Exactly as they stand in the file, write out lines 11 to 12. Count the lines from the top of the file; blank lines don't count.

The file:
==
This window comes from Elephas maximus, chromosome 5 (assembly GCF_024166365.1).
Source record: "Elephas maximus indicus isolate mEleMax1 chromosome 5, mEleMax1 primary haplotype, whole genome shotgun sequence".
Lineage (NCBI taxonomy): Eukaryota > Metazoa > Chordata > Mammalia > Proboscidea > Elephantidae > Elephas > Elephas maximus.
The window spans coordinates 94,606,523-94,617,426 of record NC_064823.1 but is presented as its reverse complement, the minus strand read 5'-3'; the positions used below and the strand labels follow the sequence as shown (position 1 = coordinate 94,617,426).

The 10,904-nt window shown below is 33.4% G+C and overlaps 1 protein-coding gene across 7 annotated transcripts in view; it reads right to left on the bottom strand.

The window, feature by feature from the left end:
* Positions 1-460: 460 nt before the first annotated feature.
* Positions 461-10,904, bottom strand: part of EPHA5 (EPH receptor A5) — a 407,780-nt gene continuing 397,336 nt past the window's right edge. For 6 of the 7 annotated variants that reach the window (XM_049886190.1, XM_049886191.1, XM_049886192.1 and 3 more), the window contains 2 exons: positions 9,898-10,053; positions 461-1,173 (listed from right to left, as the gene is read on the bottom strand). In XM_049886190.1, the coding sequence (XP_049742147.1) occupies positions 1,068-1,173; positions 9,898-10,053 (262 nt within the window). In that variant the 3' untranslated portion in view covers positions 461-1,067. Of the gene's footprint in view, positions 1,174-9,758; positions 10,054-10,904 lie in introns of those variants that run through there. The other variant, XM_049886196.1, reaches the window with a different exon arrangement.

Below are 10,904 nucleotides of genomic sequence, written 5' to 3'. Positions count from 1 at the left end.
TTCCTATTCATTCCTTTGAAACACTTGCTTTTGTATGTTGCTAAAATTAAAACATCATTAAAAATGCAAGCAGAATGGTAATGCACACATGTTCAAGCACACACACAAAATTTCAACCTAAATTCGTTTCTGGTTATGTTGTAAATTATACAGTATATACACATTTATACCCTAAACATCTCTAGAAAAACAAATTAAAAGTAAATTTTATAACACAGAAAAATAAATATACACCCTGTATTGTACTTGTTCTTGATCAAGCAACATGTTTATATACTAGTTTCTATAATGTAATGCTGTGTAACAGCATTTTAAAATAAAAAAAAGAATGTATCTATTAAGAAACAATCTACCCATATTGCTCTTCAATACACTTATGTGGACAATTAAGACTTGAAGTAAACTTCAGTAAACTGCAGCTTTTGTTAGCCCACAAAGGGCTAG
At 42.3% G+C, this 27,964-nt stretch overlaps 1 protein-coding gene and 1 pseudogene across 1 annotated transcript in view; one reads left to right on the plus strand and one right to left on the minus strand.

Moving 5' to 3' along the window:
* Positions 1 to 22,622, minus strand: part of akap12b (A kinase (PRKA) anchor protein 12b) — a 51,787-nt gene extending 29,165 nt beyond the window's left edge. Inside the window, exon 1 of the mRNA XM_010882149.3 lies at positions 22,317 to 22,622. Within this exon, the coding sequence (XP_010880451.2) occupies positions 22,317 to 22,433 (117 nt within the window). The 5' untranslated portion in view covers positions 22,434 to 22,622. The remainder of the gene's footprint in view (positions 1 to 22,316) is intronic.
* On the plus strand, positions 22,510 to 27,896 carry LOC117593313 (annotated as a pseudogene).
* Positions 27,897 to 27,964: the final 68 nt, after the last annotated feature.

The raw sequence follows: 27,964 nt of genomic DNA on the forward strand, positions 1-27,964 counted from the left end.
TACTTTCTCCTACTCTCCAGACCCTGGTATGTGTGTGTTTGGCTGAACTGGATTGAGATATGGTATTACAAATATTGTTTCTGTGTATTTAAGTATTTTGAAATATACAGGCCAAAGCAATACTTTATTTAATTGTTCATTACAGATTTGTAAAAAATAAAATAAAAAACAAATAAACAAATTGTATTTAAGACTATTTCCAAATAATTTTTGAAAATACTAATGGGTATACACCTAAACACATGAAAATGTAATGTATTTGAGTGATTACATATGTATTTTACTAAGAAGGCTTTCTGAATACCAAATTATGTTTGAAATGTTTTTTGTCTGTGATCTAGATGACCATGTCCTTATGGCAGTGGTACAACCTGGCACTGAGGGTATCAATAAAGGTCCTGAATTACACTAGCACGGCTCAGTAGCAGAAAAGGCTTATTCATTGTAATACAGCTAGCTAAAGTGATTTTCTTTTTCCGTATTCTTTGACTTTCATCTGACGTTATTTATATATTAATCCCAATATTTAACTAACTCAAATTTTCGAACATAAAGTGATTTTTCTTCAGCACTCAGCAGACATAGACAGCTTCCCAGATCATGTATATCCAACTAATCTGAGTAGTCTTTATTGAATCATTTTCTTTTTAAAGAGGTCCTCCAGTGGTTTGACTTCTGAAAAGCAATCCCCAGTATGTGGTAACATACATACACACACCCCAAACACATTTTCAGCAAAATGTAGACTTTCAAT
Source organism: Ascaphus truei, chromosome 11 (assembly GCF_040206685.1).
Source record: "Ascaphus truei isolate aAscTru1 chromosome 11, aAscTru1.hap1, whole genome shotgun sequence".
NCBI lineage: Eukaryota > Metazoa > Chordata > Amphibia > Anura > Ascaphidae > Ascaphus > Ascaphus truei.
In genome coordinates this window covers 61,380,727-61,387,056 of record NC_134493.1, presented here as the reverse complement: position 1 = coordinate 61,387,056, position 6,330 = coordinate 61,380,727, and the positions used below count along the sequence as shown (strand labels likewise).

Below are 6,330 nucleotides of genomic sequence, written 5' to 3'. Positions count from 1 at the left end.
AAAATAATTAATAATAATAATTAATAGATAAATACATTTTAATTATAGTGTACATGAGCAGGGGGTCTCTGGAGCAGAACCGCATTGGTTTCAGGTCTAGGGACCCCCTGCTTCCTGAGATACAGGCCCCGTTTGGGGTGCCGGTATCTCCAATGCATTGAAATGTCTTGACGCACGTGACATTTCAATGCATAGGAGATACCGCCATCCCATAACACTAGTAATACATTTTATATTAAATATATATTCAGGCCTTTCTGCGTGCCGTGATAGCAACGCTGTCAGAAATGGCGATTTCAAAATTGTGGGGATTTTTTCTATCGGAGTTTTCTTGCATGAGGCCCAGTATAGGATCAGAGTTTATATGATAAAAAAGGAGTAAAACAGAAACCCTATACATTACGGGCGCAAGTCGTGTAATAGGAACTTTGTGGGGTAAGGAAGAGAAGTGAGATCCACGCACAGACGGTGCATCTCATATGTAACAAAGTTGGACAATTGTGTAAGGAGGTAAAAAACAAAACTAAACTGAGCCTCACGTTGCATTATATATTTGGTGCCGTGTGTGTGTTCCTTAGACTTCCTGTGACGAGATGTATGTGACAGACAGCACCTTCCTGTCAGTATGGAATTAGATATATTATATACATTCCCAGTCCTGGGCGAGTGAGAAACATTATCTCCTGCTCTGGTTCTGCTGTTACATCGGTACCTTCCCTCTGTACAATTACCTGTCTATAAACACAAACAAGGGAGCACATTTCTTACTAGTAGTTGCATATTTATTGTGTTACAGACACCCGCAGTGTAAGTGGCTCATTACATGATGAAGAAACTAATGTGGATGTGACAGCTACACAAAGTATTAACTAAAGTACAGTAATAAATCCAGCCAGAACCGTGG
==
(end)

At 42.3% G+C, this 27,964-nt stretch overlaps 1 protein-coding gene and 1 pseudogene across 1 annotated transcript in view; one reads left to right on the plus strand and one right to left on the minus strand.

Moving 5' to 3' along the window: